Arizona artist Laura Spalding Best creates oil paintings on found objects, exploring the intersection of natural and built environments while confronting the impacts of climate change on the desert Southwest.
A charming blue door for Laura Spalding Best’s artist studio hints at the landscapes she’s painted within, working at a white oblong desk dotted with found objects and tubes of oil paint. The studio sits inside her Phoenix home, where the walls are filled with works by other artists, and tarnished silver items she’ll likely paint one day are neatly piled atop nearby shelves.
We stopped by one Sunday morning in December 2021 to talk with Best about the ideas that inform her work and the materials she uses to give them life. Here’s a bit of what she shared, including reflections on how her art practice has evolved and shifts she’s eager to make moving forward.
Lynn Trimble: Tell us about the desert images we see in everything from your small painted objects to your large-scale murals.
Laura Spalding Best: I really like to look at the landscape and the environment, and where I always begin here is the Sonoran Desert. I’m always exploring the landscape in my everyday life, looking at utility lines and other infrastructure we create to make our desert cities livable. I like to show how functionality meets natural beauty.
Tucson Museum of Art recently acquired your ironing board triptych, which provides a fascinating glimpse into the materials you use. Why found objects, and how do you acquire them?
I love using something that had a history before me, that’s larger than me. Often those objects have been passed down, and they’ve been part of daily domestic life. I look for things at thrift shops and antique stores. I tend to hunt for things that have a natural frame to hold a landscape. I think of them as vessels.
I love finding things by happenstance. But family and friends, especially fellow artists, also bring me a lot of objects. I probably have over 1,000 of them because some are so small. I enjoy looking for multiples so I can use them to make a series that evolves in some way as I’m pushing an idea forward.
Your paintings always seem to alter the ordinary landscape in some way, such as filling a desert scene with water. Why is that?
I like to bring particular things forward in my work and talk about how we look at and care for the landscape. I’m thinking about what we experience every day, but also what we’re passing down. I’m also exploring my own use of resources, and my complicity in what’s happening with the climate. It’s so easy to take the desert for granted.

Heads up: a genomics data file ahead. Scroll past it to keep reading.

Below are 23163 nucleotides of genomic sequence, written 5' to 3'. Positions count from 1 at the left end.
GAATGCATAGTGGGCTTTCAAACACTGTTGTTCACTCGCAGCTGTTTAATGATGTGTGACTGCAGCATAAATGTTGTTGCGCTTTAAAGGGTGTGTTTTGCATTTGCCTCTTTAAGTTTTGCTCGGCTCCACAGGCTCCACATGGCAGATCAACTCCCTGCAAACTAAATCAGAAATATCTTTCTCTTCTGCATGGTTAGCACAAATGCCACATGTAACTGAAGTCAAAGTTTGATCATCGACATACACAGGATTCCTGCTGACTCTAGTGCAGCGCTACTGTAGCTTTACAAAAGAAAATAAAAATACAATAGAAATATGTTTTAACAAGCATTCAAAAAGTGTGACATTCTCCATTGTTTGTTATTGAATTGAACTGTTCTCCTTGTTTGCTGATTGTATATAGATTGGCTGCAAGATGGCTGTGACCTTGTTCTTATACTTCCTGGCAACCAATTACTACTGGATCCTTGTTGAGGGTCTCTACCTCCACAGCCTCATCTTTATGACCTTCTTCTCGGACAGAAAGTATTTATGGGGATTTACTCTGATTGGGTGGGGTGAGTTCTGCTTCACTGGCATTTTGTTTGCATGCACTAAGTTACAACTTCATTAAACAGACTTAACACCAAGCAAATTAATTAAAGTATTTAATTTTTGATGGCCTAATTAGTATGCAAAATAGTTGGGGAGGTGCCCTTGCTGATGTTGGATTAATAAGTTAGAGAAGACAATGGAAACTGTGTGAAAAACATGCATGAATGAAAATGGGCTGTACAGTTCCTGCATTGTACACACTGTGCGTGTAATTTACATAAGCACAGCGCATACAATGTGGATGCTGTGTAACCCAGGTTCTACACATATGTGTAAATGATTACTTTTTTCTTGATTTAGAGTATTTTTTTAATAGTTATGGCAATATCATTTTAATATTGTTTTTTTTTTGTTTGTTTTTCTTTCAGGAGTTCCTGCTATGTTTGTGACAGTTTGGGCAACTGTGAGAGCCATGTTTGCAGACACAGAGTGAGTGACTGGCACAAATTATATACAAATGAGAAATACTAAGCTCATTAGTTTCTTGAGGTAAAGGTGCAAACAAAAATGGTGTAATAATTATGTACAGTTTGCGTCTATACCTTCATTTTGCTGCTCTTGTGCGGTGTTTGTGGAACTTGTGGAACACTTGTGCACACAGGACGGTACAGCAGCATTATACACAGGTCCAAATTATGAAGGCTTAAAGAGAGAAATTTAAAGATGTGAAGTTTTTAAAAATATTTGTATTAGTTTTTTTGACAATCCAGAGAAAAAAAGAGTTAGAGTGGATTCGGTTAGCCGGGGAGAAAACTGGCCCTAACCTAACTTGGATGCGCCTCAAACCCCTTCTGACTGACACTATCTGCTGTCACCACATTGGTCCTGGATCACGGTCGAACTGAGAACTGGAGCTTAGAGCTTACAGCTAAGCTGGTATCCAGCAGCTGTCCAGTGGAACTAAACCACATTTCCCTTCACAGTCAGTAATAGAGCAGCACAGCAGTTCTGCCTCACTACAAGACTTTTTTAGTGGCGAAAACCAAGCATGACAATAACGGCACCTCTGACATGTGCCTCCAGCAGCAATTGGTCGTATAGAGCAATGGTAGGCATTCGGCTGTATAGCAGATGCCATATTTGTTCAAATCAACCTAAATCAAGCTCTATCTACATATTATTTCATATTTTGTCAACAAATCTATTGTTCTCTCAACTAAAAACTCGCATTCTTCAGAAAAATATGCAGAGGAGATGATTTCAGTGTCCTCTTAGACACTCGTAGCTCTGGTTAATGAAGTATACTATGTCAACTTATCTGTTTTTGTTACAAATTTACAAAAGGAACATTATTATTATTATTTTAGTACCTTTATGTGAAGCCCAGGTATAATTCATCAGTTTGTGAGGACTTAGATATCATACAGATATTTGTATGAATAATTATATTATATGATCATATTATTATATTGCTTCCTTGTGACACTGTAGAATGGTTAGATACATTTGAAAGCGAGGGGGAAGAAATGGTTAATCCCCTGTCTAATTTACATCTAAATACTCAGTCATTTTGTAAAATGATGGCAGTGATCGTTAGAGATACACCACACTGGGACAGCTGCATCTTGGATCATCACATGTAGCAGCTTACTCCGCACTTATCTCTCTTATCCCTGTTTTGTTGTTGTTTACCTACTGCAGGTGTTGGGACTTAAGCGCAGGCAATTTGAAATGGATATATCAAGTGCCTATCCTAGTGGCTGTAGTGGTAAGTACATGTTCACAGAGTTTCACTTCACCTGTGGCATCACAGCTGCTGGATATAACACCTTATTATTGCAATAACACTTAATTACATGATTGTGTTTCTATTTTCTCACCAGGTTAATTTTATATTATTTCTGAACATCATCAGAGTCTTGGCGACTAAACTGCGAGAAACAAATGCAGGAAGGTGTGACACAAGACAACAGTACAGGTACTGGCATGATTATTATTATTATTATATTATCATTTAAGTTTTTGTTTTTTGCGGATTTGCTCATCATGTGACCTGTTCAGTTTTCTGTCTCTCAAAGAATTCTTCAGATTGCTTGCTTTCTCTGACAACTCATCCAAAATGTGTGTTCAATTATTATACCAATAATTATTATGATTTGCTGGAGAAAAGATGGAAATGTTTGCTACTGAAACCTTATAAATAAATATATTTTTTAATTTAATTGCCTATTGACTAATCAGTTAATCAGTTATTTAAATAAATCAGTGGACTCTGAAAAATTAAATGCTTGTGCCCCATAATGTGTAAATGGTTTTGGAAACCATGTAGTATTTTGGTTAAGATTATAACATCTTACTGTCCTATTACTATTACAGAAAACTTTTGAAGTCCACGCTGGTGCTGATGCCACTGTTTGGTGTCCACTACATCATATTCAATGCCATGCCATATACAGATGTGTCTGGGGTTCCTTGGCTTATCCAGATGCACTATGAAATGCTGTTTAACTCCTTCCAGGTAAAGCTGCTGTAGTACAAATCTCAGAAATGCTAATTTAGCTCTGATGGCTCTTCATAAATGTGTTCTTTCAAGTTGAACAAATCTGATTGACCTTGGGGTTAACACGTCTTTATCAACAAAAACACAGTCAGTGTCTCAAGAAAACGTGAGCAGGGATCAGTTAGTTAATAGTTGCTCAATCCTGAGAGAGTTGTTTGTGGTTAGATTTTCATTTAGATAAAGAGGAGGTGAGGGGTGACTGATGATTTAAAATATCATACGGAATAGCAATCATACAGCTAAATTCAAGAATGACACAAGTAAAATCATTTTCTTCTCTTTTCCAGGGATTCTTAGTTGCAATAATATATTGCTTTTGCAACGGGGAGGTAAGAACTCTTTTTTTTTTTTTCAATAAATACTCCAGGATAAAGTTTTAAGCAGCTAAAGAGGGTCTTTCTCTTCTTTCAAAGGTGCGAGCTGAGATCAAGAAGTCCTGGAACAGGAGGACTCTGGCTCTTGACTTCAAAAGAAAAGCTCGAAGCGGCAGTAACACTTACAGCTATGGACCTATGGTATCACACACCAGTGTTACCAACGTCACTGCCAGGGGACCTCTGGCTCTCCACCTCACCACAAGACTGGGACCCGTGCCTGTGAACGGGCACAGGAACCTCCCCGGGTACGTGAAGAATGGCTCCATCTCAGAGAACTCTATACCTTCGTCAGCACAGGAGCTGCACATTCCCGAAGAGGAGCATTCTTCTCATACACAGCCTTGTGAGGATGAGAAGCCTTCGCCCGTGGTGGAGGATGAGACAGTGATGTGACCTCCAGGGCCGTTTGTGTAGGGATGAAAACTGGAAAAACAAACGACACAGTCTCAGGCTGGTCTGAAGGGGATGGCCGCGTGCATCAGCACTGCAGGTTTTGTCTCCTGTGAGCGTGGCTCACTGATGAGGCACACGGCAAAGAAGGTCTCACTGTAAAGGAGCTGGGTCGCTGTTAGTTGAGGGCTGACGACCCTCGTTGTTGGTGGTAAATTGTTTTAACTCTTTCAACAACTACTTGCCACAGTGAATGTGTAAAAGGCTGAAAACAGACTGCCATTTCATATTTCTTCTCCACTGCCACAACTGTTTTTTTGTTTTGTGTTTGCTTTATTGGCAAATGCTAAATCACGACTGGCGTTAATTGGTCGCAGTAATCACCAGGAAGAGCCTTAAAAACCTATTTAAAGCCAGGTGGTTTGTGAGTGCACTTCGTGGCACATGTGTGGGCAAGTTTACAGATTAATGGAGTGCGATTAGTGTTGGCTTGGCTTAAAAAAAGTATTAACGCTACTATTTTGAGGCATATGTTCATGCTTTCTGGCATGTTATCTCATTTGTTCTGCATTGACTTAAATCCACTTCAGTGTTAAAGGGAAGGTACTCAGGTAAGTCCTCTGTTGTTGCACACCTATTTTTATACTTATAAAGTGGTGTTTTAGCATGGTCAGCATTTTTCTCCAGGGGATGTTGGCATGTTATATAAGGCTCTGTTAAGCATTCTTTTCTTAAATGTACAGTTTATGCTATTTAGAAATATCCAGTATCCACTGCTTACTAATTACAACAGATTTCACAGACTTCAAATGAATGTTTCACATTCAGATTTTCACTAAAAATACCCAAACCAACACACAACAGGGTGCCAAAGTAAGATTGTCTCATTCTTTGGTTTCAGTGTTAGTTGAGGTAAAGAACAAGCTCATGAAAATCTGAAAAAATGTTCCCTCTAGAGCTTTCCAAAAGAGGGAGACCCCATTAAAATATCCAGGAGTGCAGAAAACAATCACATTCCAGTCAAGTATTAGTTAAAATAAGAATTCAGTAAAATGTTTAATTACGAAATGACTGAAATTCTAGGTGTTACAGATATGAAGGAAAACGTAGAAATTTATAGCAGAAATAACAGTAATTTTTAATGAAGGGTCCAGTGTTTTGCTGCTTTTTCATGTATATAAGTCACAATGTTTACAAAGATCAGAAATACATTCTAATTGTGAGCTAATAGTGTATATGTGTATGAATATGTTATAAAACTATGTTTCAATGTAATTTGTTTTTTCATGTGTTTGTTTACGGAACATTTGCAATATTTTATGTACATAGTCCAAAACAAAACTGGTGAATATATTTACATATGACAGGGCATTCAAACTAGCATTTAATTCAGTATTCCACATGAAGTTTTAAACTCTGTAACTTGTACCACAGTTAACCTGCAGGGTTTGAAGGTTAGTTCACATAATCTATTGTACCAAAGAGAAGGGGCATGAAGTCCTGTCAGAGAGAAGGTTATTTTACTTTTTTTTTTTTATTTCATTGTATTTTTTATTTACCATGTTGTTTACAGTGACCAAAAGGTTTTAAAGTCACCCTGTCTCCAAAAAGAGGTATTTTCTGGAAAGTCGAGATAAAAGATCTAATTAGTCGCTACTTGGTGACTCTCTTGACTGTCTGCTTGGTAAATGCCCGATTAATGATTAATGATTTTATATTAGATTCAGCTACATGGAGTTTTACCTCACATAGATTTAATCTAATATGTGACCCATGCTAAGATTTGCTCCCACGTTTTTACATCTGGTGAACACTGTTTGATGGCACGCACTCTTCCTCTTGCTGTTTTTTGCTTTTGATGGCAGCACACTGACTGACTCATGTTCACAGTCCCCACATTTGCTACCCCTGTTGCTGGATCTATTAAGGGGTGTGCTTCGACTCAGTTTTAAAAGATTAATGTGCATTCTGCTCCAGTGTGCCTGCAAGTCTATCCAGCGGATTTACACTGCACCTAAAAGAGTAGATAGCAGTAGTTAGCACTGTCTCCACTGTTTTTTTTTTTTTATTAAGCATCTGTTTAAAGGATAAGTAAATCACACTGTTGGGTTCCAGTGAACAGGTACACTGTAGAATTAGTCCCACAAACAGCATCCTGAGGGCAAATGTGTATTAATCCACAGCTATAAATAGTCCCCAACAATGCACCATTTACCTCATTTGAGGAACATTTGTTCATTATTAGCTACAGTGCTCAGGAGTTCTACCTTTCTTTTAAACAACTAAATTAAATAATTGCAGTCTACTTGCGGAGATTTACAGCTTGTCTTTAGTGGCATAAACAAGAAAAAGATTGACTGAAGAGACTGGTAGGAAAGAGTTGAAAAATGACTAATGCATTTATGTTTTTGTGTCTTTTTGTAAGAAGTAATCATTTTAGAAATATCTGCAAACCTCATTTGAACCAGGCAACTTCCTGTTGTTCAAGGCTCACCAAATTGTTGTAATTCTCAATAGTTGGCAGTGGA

Early American shipwreck paintings were one of my early influences. I use a lot of fanciful imagery, which sometimes appears to be melting from one object to another. Both the oasis and the mirage are prevalent in my paintings. Some of my landscapes are terrible fantasies of what will happen with ongoing climate change. I want them to be unsettling, not comforting.
Tell us a bit about your most recent exhibition.
Lately, I’ve been playing with scale and manipulating objects. For my latest exhibition, I painted on objects cut by a welder so they appear to disappear into whatever surface they’re set on. It’s a way of thinking about something in the landscape that may change in years to come, and the fact that this might be our last chance to see it.
For one of the pieces, you painted a large grouping of muffin tins. Why does that particular object resonate with you?
I enjoy working with muffin tins because you only see part of the object when you’re looking at it, and because the tins are literally hot, which echoes living in the desert. I like using domestic objects that are associated with women, femininity, the household, and the many different burdens that are put on women, including the environment.
I’m utilizing muffin tins to show the burdens we pass down to our children, but also to question our use of manufactured objects and how we assign value to them. I love old things, and thinking about precious items that aren’t made anymore. It’s a way of considering things that shouldn’t be lost and passing them down like oral traditions.
What else have you been working on recently?
I’m doing larger projects at a shared creative space called Rocking S Art Ranch, where I recently made a commissioned piece using about 1,500 license plates. Now I’m working on three large-scale metal sculptures that look like folded-paper boats for a public art project. And I have a whole new idea for a series that will include using street signs.
I’m also continuing to paint murals in public spaces. I’m excited about extending into the public sphere and making more work that reaches into the community. It helps me stretch and challenges me as an artist.